I believe that the Macbeth was brainwashed by the witches, and then forced by his wife to commit these murders, and he can not be held accountable for his weakness.
Our talented Macbeth assistants are so CONFIDENT in the QUALITY of their work, they'll even send you a FREE, one page preview from ANY essay on our site!
Shakespeare uses imagery in the Tragedy of Macbeth and his other plays because it helps to connect the reader or audience to the characters of the play.
The deed is done; but Macbeth receives no comfort, no additional security. He has by guilt torn himself live-asunder from nature, and is, therefore, himself in a preter-natural state: no wonder, then, that he is inclined to superstition, and faith in the unknown of signs and tokens, and super-human agencies.
Act iii. sc. 1. Compare Macbeth's mode of working on the murderers in this place with Schiller's mistaken scene between Butler, Devereux, and Macdonald in Wallenstein. (Part II. act iv. sc. 2.) The comic was wholly out of season. Shakspeare never introduces it, but when it may react on the tragedy by harmonious contrast.
Soon after he achieves the title Thane of Cawdor as predicted by the three witches; whom drive Macbeth’s ambition to murder King Duncan- due to the fulfilment of the witches’ first prophecy, Macbeth is foolish enough to commit to treason...
on the entrance of the deeper traitor for whom Cawdor had made way! And here in contrast with Duncan's 'plenteous joys,' Macbeth has nothing but the common-places of loyalty, in which he hides himself with 'our duties.' Note the exceeding effort of Macbeth's addresses to the king, his reasoning on his allegiance, and then especially when a new difficulty, the designation of a successor, suggests a new crime. This, however, seems the first distinct notion, as to the plan of realizing his wishes; and here, therefore, with great propriety, Macbeth's cowardice of his own conscience discloses itself. I always think there is something especially Shakspearian in Duncan's speeches throughout this scene, such pourings forth, such abandonments, compared with the language of vulgar dramatists, whose characters seem to have made their speeches as the actors learn them.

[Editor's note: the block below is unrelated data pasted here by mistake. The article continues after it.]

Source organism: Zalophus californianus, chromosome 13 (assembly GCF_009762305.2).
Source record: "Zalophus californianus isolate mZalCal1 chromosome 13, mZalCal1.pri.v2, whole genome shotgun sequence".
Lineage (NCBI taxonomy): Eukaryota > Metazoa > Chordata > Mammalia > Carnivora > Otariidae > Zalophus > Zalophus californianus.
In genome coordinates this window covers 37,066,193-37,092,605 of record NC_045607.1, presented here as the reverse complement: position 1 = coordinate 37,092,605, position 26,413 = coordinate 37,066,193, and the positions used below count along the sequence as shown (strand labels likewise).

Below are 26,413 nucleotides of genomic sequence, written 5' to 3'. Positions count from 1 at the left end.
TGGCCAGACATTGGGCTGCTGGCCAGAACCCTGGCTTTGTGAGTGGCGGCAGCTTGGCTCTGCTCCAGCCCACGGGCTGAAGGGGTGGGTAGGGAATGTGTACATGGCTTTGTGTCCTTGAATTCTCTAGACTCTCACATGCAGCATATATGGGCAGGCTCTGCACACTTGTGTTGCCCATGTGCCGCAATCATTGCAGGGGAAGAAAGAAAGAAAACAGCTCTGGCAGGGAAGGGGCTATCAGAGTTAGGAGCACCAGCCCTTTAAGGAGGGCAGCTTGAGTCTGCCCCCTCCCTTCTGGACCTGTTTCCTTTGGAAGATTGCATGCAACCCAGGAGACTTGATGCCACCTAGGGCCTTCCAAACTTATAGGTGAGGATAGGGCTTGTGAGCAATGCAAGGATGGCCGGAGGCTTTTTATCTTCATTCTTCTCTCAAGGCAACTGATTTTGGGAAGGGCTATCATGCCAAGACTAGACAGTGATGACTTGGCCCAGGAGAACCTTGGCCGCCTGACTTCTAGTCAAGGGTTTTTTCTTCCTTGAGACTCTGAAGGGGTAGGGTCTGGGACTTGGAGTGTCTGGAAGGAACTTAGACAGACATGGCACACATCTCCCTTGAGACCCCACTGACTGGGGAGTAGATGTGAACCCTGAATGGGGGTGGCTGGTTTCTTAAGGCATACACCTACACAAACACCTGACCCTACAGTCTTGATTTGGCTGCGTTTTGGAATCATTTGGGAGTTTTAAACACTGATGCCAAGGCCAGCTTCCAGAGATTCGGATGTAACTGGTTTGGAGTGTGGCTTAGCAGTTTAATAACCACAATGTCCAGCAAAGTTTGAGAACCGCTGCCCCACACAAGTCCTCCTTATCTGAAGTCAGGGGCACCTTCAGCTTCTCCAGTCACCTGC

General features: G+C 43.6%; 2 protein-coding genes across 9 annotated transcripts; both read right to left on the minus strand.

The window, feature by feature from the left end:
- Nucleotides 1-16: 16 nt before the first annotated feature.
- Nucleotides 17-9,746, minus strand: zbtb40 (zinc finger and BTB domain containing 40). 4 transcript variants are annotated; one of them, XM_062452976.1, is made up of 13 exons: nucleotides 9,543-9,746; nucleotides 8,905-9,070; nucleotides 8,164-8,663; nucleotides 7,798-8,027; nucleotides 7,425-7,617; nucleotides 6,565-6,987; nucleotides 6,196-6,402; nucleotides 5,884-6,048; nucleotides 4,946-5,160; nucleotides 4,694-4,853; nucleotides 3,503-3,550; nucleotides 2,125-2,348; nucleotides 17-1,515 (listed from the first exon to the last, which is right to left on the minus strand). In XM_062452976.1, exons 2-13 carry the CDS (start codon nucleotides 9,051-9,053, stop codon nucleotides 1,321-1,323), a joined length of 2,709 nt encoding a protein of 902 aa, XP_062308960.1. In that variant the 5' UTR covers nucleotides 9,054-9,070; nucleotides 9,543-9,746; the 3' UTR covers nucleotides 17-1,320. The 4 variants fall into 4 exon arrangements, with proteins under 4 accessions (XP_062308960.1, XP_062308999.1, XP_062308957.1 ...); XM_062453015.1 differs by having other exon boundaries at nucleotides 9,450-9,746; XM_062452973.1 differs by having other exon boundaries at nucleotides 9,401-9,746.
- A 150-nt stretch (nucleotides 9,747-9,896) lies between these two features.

Warburton's note, and substitution of 'feats' for 'fears.'
Mercy on this most wilful ingenuity of blundering, which, nevertheless, was the very Warburton of Warburton his inmost being! 'Fears,' here, are present fear-striking objects, terrihilia. adstanfia.
It is a fancy;but I can never read this and the following speeches of Macbeth, without involuntarily thinking of the Miltonic Messiah and Satan.
The soliloquy shows he is never at peace ever since he broke the laws of nature but takes it a step further when he starts cutting ties with his close friend, Banquo who is known for his wisdom, and leads us to think what Macbeth could possibly do next....
Ib. sc. 5. Macbeth is described by Lady Macbeth so as at the same time to reveal her own character. Could he have every thing he wanted, he would rather have it mnocently;ignorant, as alas! how many of us are, that he who wishes a temporal end for itself, does in truth will the means; and hence the danger of indulging fancies, Lady Macbeth, like all in Shakspeare, is a class individualized:of high rank, left much alone, and feeding herself with day-dreams of ambition, she mistakes the courage of fantasy for the power of bearing the consequences of the realities of guilt. Hers is the mock fortitude of a mind deluded by ambition; she shames her husband with a superhuman audacity of fancy which she cannot support, but sinks in the season of remorse, and dies in suicidal agony. Her speech:
In my opinion, it is easier to muster sympathy for a person who isnot entirely to blame for their actions; in the case of Macbeth, the tragedy ismore successful if the popular seventeenth century mentality is adopted andthereby the witches and Lady Macbeth are made partly to blame for his downfall.
Ophelia, who is Laertes's sister, Polonius's daughter, and Hamlet's lover, is seen as submissive and innocent while Macbeth's wife, Lady Macbeth, is displayed as ruthless and corrupting.